The Deployment & Travel Knowledge, Attitudes, Practice, and Outcomes Study (KAPOS) is supported by the USU Infectious Disease Clinical Research Program and studies the burden and risk factors for travel-related infectious and noninfectious diseases among deployed and non-deployed travelers. In the context of military epidemiologic surveillance, these illness and injuries are referred to as Disease and Non-Battle Injury (DNBI) and pose a major operational threat to both individual health and operational readiness at the unit level. The Military Health System beneficiary population and the active duty force in particular have important high-risk populations for travel/deployment associated diseases who merit additional study. In particular, these groups include those with high risk occupational specialties and units, foreign-born service members and their families likely to travel to their homes of origin on leave; long-term deployment or permanent duty station in low and low-middle income countries, as well as under-studied groups such women and children. The KAPOS protocol seeks to quantify the burden and distribution of deployment and travel associated disease within the Military Health System and to identify patient and provider side knowledge, attitudes, and practice inputs that affect the burden of disease and may be most suitable for interventions. While this study is not itself an intervention study, it sets the foundation for quality of care and performance improvement initiatives, as well as for longitudinal impact assessments of such interventions.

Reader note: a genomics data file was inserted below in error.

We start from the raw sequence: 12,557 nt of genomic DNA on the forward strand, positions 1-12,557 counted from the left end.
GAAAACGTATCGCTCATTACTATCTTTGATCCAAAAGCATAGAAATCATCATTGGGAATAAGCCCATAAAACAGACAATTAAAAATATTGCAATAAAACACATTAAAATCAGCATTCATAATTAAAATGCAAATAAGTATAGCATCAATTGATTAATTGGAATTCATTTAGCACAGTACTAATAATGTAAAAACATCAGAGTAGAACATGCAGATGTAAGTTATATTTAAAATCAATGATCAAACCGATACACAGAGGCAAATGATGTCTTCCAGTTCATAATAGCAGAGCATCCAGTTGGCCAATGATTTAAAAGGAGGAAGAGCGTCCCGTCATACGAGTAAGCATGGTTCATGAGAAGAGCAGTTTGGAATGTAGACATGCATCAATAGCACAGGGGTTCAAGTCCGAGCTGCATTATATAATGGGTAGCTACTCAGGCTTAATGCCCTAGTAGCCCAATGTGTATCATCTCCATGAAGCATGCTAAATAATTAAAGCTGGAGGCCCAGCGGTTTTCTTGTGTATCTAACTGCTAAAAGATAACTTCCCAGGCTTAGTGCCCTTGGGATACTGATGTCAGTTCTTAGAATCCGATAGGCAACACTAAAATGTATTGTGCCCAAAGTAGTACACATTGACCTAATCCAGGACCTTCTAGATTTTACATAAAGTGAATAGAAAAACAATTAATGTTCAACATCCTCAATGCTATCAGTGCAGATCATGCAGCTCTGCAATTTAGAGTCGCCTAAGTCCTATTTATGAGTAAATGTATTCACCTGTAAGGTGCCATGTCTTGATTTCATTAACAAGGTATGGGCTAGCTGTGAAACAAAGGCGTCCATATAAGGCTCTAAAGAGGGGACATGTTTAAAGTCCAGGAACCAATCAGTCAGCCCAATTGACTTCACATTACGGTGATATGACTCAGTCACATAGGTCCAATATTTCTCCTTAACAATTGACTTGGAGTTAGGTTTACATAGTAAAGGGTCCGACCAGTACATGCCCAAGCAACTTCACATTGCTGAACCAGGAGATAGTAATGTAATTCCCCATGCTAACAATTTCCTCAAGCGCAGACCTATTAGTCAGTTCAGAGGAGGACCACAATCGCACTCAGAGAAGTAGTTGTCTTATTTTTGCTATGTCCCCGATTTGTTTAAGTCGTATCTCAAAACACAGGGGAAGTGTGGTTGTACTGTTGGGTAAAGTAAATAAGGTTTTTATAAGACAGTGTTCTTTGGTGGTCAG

Meet the study leadership

Patrick Hickey
Alison Helfrich


Infectious Disease Clinical Research Program Deployment and Travel Related Infections

The goal of KAPOS is to inform policy and practice guidelines that will reduce the burden of disease and improve quality of care.